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more reason to guard the plane k ile it was on the ground. j.b. >> brown: thank you, david. as americans, we owe an awful lot to someone. a new study out today says 24% of us are so far behind in our debt, they've been turned over to a collection agency. here's anthony mason. >> did that cause you to lose your job? >> reporter: at the consumer credit counseling service in dallas, the phones are constantly busy. that's where anita, who asked us not to reveal her identity, found help. >> everything went upside down. >> reporter: last year she ran up $10,000 in debt after her ex- husband lost his job. >> it was all credit card bills, and we were using the credit cards to buy the food, to pay for the electric bill, to pay for the phones, to buy gas-- everyday expenses, because we were missing all of his income. >> reporter: then anita, who has two kids, had to fend off the collection agencies. >> all they wanted to know is when and how much, and i didn't have an answer for that. >> reporter: in 13 states and
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the district of columbia, more than 40% of americans with credit have debt in collection. in the city of las vegas, it's nearly half. but in the wake of the recession, americans have been managing their debt better. just 2.4% of credit cards are overdue by 30 days or more. that's versus the 15-year average of 3.8%. >> the crisis may not be as severe as it was during the height of the recession but still, financial crisis is a horrible place to be. >> reporter: todd mark of dallas' consumer credit counseling service, says many calls come from the former unemployed who found new jobs but are now making less money. >> it doesn't change their mortgage payment, their car payment, but they're locked in at a lower income and they've got to figure out how to budget now with these other obligations. >> reporter: medical bills and student loans accounted for nearly two-third of the debt reported to collection agencies. the average debt $5,178. >> brown: anthony you mentioned the debt problem in las vegas.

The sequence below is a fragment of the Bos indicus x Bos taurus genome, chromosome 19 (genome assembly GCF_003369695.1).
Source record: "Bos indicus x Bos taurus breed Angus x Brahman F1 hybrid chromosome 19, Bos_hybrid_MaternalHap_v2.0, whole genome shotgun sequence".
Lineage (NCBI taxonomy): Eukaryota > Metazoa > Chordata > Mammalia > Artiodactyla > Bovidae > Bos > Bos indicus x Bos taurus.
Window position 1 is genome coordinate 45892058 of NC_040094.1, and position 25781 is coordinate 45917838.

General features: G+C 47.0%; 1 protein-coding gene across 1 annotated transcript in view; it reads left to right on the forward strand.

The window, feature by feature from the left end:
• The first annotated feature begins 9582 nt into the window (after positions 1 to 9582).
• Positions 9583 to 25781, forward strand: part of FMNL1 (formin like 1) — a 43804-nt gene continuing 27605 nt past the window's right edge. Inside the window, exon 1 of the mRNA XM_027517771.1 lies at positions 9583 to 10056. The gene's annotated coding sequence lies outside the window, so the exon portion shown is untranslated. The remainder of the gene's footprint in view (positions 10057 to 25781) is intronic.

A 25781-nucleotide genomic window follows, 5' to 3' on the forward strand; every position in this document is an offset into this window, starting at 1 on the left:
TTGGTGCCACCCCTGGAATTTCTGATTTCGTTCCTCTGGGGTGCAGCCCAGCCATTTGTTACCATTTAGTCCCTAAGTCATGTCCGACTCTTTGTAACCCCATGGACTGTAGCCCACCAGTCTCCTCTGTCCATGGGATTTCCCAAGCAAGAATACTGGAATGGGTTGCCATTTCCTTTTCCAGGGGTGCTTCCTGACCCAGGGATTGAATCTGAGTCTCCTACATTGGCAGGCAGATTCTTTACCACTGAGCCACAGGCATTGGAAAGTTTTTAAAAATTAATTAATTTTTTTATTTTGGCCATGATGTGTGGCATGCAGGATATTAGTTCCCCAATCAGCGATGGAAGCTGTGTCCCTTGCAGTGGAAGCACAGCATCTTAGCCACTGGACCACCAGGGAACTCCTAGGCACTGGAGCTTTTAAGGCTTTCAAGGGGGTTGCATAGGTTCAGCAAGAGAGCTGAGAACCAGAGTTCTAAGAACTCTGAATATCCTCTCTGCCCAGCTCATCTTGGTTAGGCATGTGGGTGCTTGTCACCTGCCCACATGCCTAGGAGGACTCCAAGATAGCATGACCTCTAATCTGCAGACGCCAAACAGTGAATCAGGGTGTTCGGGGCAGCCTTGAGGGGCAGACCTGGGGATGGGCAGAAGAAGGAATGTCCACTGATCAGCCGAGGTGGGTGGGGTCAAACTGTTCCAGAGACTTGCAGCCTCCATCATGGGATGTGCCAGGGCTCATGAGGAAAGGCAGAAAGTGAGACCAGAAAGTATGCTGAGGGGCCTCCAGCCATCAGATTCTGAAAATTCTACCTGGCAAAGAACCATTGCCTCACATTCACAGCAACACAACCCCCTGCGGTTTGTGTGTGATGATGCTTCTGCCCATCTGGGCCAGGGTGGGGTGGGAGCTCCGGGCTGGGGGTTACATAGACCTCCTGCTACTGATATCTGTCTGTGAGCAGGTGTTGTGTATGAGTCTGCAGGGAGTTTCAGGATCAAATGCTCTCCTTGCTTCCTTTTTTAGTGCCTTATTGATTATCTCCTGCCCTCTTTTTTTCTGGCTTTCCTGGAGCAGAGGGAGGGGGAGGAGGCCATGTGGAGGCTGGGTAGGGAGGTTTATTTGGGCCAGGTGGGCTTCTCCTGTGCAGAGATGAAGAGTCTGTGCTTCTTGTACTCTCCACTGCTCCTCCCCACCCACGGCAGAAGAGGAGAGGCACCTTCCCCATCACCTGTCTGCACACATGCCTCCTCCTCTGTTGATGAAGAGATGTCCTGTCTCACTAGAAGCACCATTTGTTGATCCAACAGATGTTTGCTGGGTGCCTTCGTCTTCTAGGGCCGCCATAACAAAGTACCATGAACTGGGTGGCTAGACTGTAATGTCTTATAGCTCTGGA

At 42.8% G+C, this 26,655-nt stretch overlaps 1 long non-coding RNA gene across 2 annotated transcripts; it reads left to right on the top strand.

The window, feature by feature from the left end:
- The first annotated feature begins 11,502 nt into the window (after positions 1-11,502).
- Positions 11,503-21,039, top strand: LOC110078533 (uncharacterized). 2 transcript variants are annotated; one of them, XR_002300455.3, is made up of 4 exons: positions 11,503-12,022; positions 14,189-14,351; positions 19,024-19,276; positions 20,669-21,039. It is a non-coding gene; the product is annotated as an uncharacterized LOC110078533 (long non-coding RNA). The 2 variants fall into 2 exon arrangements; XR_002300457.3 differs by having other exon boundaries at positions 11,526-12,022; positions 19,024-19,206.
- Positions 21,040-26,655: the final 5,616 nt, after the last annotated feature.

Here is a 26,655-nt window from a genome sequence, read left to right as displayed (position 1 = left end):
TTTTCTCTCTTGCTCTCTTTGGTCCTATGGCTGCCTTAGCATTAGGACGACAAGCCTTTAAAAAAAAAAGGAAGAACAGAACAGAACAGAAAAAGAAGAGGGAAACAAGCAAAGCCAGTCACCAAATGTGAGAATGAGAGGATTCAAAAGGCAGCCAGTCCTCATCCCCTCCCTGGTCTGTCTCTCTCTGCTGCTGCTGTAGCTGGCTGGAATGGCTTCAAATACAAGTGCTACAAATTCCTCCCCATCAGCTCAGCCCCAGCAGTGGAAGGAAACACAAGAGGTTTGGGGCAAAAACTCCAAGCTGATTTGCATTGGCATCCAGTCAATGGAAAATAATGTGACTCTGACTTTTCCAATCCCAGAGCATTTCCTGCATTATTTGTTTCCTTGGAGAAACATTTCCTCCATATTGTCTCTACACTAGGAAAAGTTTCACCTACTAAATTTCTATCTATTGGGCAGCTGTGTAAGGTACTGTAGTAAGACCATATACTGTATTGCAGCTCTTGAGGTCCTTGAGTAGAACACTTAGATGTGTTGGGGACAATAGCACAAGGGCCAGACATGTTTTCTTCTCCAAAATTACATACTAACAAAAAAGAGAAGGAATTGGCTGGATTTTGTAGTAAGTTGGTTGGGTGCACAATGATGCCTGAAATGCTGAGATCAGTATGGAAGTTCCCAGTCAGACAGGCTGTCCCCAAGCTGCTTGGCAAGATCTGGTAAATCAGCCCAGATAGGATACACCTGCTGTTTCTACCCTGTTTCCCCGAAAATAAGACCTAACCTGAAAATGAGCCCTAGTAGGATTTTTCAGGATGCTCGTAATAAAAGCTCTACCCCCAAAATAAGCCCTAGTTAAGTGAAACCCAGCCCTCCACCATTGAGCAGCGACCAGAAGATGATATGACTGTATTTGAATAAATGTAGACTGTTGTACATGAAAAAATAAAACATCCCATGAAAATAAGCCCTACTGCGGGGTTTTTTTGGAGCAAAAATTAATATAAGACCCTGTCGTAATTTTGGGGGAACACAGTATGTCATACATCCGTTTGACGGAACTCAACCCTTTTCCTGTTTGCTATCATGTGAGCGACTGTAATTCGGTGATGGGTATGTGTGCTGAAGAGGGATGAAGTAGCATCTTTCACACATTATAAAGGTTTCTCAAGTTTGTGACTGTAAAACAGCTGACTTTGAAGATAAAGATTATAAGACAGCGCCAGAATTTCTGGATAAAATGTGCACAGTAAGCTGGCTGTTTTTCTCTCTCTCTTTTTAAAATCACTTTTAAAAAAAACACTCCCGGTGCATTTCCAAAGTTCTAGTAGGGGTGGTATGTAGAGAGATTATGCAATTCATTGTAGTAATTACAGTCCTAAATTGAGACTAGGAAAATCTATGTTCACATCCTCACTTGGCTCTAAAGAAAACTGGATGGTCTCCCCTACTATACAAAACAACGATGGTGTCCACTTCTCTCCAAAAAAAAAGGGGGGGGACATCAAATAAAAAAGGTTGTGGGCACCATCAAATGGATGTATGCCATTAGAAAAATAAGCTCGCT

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it may be an obvious question, but why are some places hit harder than others. >> reporter: particularly places caught up in the housing crisis. three of the leading states, texas, florida, and nevada. they were all hit by the housing bubble collapsing. >> brown: a fit anthony mason, thank you very much. for some teachers preparing for school means learning to fire a gun. and there was no easy way to rescue a hiker who fell the equivalent of 42 stories. that when the cbs evening news continues.
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when folks think about what they get from alaska, they think salmon and energy. but the energy bp produces up here creates something else as well: jobs all over america. engineering and innovation jobs. advanced safety systems & technology. shipping and manufacturing. across the united states, bp supports more than a quarter million jobs. 0b0h when we set up operation in one part of the country, people in other parts go to work. that's not a coincidence. it's one more part of our commitment to america.
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>> brown: in some parts of the country, schools re-open in just a few weeks. and when the school year begins, more teachers will be armed. since the sandy hook attack more than a year and a half ago, nine states have passed laws allowing teachers to have firearms in schools. vicente arenas has more on that. >> reporter: this looks like target practice at a police academy. but these men and women are teachers, and they're learning to defend their students against an increasingly common threat, a school shooting. >> get on the ground! do it now! >> reporter: we can't show you their faces because the classroom equivalent of an air marshall on a plane. they carry their weapons anonymously. when the semester begins, only the local police and school board will know they're armed.